Mammoth Mountain

Mammoth Mountain

Mammoth Mountain is a lava dome complex partially located within the town of Mammoth Lakes, California, in the Inyo National Forest of Madera and Mono Counties. It is home to a large ski area primarily on the Mono County side.

Ski pole

Ski pole

Ski poles, also referred to as poles, sticks (UK), or stocks (Australia), are used by skiers for balance and propulsion. Modern ski poles are most commonly made from aluminum and carbon fiber, though materials such as bamboo are still used. Poles are used in alpine skiing, freestyle skiing, and cross-country skiing. Ski jumpers do not use poles.

Near-death experience

Near-death experience

A near-death experience (NDE) is a profound personal experience associated with death or impending death which researchers claim share similar characteristics. When positive, such experiences may encompass a variety of sensations including detachment from the body, feelings of levitation, total serenity, security, warmth, the experience of absolute dissolution, and the presence of a light. When negative, such experiences may include sensations of anguish, distress, a void, devastation, and vast emptiness. People often report seeing hellish places and things like their own rendition of "the devil."

Heart failure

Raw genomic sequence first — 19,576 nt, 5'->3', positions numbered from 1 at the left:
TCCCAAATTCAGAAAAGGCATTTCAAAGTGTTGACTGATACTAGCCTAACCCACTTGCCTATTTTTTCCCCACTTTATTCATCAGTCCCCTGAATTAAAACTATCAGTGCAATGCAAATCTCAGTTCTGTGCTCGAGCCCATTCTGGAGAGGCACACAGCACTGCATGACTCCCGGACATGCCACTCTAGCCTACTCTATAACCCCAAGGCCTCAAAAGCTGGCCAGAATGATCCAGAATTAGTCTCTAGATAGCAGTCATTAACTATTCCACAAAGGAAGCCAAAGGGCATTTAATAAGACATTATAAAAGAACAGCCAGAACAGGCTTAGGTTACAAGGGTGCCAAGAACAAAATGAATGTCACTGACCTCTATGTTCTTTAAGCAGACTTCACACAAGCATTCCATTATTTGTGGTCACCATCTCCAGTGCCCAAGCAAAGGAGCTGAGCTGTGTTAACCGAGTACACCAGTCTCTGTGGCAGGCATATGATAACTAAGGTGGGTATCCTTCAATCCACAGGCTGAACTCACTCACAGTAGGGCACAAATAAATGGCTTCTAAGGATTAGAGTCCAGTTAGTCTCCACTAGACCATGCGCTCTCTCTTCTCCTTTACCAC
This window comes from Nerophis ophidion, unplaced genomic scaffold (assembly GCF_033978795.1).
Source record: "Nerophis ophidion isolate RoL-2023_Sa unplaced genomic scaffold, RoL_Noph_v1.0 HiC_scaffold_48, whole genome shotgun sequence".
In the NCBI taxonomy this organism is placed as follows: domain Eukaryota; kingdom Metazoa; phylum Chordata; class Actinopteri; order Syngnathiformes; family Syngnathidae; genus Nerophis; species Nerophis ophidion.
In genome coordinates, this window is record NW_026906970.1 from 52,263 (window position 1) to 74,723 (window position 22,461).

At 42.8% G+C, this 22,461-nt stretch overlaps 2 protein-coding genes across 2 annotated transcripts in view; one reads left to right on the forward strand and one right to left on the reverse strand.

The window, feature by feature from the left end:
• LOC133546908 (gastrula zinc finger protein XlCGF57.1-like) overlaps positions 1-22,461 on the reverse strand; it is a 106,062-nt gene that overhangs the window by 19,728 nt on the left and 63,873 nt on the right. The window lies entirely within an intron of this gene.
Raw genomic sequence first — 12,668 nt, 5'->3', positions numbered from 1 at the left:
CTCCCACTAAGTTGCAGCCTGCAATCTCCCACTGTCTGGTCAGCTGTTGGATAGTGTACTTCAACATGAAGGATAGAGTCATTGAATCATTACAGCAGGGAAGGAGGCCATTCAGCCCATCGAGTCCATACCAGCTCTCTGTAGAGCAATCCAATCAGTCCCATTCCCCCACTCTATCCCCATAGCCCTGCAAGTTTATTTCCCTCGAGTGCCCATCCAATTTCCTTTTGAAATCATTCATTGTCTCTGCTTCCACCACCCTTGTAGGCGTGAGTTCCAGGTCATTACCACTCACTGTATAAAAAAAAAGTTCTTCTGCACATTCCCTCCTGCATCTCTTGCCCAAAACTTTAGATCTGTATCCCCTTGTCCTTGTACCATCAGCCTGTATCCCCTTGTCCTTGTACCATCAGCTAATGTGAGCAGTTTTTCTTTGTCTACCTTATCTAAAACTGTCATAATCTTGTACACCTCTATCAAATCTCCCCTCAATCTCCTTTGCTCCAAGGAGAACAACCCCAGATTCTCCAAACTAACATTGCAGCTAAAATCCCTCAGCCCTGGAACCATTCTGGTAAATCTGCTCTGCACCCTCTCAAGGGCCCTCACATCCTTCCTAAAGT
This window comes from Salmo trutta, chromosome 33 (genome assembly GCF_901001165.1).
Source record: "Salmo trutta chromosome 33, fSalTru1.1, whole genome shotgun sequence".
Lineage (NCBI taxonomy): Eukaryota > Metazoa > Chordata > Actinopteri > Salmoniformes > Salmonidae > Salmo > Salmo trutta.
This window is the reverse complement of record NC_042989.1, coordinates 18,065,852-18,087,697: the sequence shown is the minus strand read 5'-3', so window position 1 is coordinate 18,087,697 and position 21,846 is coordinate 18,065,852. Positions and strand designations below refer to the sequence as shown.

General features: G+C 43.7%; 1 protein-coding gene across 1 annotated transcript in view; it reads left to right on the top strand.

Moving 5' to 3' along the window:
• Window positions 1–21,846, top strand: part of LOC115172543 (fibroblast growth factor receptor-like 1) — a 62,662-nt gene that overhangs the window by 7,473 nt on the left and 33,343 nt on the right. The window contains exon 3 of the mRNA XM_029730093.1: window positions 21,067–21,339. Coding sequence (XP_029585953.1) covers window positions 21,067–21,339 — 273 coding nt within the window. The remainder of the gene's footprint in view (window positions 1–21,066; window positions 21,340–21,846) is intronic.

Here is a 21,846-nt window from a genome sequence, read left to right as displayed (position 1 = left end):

Heart failure

Heart failure (HF), also known as congestive heart failure (CHF), is a syndrome, a group of signs and symptoms caused by an impairment of the heart's blood pumping function. Symptoms typically include shortness of breath, excessive fatigue, and leg swelling. The shortness of breath may occur with exertion or while lying down, and may wake people up during the night. Chest pain, including angina, is not usually caused by heart failure, but may occur if the heart failure was caused by a heart attack. The severity of the heart failure is measured by the severity of symptoms during exercise. Other conditions that may have symptoms similar to heart failure include obesity, kidney failure, liver disease, anemia, and thyroid disease.

Filmography

Discover more about Filmography related topics

Jungle Gents

Jungle Gents

Jungle Gents is a 1954 American comedy film directed by Edward Bernds and starring The Bowery Boys. The film was released on September 5, 1954 by Allied Artists and is the thirty-fifth film in the series and the film debut of Clint Walker in an uncredited appearance at the end of the film.

Tarzan

Tarzan